Choosing a transplant center
If your doctor recommends a liver transplant, you may be referred to a transplant center. You're also free to select a transplant center on your own or choose a center from your insurance company's list of preferred providers.
When you're considering transplant centers, you may want to:
- Learn about the number and type of transplants the center performs each year
- Ask about the transplant center's liver transplant survival rates
- Compare transplant center statistics through the database maintained by the Scientific Registry of Transplant Recipients
- Understand the costs that will be incurred before, during and after your transplant. Costs will include tests, organ procurement, surgery, hospital stays, and transportation to and from the center for the procedure and follow-up appointments
- Consider additional services provided by the transplant center, such as coordinating support groups, assisting with travel arrangements, helping with local housing for your recovery period and offering referrals to other resources
- Assess the center's commitment to keeping up with the latest transplant technology and techniques, which indicates that the program is growing
Liver transplant consultation at Mayo Clinic
A thorough evaluation is necessary to determine whether you are eligible for a liver transplant.
After you've selected a transplant center, you'll be evaluated to determine whether you meet the center's eligibility requirements for a liver transplant. Each transplant center has its own eligibility criteria. If you aren't accepted at one transplant center, you may undergo evaluation at another center.
The goals of the evaluation process are to determine whether you:
- Are healthy enough to have surgery and tolerate lifelong post-transplant medications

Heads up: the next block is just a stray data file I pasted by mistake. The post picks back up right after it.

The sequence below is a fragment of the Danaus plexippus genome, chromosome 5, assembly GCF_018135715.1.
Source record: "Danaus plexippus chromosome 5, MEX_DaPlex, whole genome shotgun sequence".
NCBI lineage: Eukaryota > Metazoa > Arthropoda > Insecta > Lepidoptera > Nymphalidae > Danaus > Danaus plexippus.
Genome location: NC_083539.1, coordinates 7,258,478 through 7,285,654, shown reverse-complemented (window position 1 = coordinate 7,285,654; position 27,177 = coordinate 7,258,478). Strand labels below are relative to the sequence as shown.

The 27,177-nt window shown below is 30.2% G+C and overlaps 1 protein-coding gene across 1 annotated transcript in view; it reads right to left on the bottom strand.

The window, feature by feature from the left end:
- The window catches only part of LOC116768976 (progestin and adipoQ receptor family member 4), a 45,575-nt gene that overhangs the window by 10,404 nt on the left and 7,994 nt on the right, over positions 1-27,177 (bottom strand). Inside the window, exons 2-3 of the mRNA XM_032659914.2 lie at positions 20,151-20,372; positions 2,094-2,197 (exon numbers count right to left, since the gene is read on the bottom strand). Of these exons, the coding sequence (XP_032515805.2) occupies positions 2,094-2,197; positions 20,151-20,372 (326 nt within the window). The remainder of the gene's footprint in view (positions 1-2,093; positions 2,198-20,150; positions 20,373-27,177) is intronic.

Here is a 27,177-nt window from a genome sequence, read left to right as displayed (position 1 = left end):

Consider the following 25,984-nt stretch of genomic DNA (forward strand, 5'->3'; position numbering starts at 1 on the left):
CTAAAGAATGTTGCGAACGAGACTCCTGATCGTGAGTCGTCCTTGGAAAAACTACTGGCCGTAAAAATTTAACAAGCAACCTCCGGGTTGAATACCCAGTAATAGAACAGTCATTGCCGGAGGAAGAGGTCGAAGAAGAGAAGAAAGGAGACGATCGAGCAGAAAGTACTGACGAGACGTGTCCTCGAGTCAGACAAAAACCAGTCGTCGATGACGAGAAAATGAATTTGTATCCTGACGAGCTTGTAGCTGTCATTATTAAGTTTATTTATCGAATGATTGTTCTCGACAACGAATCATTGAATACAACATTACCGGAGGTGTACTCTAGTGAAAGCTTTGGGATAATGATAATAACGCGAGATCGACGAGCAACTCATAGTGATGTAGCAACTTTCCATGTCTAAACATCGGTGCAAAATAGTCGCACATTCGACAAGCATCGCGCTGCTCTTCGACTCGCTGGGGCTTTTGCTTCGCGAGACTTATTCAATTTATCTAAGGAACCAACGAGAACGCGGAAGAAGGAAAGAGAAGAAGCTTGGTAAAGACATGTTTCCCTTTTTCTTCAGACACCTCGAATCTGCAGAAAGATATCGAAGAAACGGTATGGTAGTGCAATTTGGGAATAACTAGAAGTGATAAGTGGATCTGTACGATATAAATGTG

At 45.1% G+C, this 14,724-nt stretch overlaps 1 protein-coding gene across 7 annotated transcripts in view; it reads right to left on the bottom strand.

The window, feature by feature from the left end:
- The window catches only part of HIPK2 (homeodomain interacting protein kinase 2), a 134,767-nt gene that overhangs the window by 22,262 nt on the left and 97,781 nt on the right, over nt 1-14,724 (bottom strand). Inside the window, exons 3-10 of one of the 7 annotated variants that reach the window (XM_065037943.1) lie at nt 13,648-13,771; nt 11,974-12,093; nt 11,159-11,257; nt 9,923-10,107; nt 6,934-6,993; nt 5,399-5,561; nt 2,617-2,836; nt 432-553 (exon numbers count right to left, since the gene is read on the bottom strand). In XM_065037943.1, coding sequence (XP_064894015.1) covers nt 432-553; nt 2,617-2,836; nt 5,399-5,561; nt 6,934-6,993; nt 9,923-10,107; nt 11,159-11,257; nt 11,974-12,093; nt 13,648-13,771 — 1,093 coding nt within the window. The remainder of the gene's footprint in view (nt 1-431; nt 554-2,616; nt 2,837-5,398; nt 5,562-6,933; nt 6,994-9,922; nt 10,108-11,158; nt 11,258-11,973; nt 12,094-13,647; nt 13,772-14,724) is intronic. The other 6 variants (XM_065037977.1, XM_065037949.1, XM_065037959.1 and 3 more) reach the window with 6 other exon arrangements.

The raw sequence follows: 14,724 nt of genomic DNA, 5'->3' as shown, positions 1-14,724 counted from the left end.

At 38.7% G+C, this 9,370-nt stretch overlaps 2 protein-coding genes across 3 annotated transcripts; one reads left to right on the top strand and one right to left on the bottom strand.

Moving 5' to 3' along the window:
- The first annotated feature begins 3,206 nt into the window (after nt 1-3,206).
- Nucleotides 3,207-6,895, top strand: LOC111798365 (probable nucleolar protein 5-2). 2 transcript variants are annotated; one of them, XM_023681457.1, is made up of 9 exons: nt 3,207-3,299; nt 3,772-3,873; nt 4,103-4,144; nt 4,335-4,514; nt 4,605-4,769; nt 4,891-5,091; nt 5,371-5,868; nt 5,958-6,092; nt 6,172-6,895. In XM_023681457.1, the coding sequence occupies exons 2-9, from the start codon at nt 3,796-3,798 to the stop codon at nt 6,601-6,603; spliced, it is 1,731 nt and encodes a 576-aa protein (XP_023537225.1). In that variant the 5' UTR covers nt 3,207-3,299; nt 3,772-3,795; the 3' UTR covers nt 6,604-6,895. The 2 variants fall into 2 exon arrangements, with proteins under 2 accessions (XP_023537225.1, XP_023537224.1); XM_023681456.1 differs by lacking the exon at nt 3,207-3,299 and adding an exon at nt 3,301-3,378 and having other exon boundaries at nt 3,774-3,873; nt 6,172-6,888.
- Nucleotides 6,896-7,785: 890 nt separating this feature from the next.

- Have any medical conditions that would interfere with transplant success
- Are willing and able to take medications as directed and follow the suggestions of the transplant team
Specific tests, procedures and consultations you may undergo include:
- Laboratory tests, including blood and urine tests to assess the health of your organs, including your liver
- Imaging tests, such as an ultrasound of your liver
- Heart tests to determine the health of your cardiovascular system
- A general health exam, including routine cancer screening tests, to evaluate your overall health
- Nutrition counseling with dietitians who assess your nutritional status and make recommendations regarding nutritional intake before and after transplant
- Psychological evaluation to assess and treat any underlying issues, such as depression or anxiety, and determine whether you fully understand the risks of a liver transplant
- Meetings with social workers who assess your support network to determine whether you have friends or family to help care for you after transplant
- Addiction counseling to help people with alcohol, drug or tobacco addictions to quit
- Financial counseling to help you understand the cost of a transplant and post-transplant care and to determine what costs are covered by insurance
Once these tests and consultations are completed, the transplant center's selection committee meets to discuss your situation. It determines whether a liver transplant is the best treatment for you and whether you're healthy enough to undergo a transplant.
If the answer to both questions is yes, then you're placed on the liver transplant waiting list.
Sept. 24, 2016
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